" Don't wait until you've signed a lease to talk about where you see the relationship going. Just because something saves money doesn't mean it's practical.
In the event that one of you is a homeowner or your existing leases don't line up, it's important for the current owner to realize they are moving into a shared sphere. Before you live together, splitting financial duties is fairly simple and rarely awkward.
"There needs to be an understanding on the part of the homeowner that if you're agreeing to cohabitate, what's yours is theirs," Alpert says. Someone buys dinner here, the other picks up a bar tab there.
"If there is a discrepancy in earnings, then a similar percentage seems to work well." Whatever you do, be sure both parties agree wholeheartedly before the move, and don't forget to discuss what will happen in the event that one of you is out of work for a while. Maybe you and your best friend still do sleepovers, or your parents pop by every single Sunday. Not only are you more apt to fight over small differences (see #4), but you're definitely going to depend on each other for much more.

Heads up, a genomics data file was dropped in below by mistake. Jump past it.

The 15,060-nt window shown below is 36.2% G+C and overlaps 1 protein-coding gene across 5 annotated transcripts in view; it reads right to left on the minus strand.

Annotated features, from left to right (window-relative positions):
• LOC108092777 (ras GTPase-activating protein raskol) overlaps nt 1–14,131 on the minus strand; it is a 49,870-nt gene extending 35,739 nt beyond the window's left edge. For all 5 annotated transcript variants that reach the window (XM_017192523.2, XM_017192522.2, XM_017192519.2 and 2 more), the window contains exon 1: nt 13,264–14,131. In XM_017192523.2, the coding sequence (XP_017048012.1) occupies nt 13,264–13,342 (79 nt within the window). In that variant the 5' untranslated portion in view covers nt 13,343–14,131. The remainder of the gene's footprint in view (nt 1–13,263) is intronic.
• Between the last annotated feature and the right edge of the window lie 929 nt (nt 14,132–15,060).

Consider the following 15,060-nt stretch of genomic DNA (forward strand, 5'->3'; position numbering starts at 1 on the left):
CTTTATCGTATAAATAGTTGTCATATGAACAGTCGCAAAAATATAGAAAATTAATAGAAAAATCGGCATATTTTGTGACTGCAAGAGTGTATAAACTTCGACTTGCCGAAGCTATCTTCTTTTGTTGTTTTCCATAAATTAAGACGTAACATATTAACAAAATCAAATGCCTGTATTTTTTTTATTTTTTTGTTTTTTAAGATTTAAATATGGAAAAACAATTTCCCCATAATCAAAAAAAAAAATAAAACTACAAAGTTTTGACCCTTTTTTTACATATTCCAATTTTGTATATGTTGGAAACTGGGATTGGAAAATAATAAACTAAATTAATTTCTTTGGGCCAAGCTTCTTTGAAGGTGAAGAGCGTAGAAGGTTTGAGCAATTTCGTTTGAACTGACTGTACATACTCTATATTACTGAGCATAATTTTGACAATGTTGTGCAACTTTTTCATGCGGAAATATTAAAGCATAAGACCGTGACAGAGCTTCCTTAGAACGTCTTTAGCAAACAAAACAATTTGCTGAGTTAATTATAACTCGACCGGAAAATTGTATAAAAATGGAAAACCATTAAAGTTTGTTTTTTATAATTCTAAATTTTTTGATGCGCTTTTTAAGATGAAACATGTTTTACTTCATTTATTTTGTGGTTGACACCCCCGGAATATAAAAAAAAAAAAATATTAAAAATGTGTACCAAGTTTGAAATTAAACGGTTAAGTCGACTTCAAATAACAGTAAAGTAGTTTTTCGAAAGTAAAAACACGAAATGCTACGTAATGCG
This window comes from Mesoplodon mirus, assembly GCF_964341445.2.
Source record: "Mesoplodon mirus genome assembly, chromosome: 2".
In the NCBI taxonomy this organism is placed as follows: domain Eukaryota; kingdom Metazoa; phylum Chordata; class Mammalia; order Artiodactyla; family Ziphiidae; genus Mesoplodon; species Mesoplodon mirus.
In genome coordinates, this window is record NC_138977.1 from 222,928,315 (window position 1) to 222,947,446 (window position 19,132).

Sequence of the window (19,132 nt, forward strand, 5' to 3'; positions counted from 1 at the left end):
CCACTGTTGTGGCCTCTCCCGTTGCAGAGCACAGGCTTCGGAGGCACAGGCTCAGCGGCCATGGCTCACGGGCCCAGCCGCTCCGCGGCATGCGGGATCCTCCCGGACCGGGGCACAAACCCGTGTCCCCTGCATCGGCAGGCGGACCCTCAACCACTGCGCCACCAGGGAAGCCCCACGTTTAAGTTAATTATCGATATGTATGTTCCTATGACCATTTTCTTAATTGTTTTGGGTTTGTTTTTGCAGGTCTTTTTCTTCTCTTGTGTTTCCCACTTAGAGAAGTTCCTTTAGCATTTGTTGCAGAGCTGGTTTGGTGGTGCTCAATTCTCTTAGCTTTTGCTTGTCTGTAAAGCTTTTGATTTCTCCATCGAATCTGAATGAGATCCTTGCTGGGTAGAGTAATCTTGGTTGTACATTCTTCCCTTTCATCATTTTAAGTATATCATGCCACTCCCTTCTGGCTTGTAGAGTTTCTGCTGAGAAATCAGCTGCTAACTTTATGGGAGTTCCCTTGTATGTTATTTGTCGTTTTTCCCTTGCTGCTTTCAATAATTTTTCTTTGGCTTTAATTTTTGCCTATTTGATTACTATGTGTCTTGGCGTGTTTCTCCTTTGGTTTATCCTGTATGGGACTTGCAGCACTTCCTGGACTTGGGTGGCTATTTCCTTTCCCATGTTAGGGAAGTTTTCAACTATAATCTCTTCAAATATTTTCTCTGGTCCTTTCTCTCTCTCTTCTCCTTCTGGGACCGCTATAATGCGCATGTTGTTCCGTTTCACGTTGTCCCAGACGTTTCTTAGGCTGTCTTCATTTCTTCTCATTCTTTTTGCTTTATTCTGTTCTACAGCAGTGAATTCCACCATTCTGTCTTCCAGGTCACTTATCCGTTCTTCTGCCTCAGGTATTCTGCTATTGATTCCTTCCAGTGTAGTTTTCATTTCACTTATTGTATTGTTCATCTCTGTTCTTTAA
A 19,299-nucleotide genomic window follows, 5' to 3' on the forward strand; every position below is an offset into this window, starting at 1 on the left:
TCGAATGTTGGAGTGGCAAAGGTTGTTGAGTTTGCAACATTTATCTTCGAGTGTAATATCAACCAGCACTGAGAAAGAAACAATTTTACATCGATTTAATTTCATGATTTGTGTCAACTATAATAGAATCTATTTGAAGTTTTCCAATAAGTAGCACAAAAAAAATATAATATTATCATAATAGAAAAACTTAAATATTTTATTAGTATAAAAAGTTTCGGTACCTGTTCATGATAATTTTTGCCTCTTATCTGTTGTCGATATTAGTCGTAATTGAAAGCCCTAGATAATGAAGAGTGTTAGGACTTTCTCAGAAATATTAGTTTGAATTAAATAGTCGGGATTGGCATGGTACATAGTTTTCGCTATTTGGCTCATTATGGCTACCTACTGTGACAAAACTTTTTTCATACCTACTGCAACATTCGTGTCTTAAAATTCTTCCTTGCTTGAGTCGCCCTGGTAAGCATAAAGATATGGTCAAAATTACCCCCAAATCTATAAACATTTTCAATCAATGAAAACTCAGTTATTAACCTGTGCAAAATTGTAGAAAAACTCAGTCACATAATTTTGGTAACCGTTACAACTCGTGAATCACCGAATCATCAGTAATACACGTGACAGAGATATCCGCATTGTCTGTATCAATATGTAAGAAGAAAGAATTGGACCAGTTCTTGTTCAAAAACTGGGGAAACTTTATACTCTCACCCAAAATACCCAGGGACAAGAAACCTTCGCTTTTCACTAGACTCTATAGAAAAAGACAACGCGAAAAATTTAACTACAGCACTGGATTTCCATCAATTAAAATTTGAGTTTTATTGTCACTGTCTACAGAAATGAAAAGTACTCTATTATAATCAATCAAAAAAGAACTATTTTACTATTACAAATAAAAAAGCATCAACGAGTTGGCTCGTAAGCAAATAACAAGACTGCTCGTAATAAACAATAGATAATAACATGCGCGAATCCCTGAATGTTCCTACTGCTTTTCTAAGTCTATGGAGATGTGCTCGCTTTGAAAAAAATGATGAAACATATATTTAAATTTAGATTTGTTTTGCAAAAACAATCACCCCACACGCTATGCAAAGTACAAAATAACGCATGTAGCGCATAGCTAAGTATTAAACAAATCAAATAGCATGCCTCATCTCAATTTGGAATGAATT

This may not fly once you're sharing space, and you are certain to get a lot of mixed reviews on your move. Cohabitating means sharing big responsibilities: financial, emotional, and practical. You can't realistically bring two vacuums, two blenders, two coffee tables, and 10 frying pans into your shared space.
If you're sure it's a permanent union, go through your things together and get rid of extras in a way that makes you both feel satisfied. "There may be certain things he likes doing or she likes doing, so have a conversation about that." If you're both busy and contributing financially, it's fair that you share household responsibilities.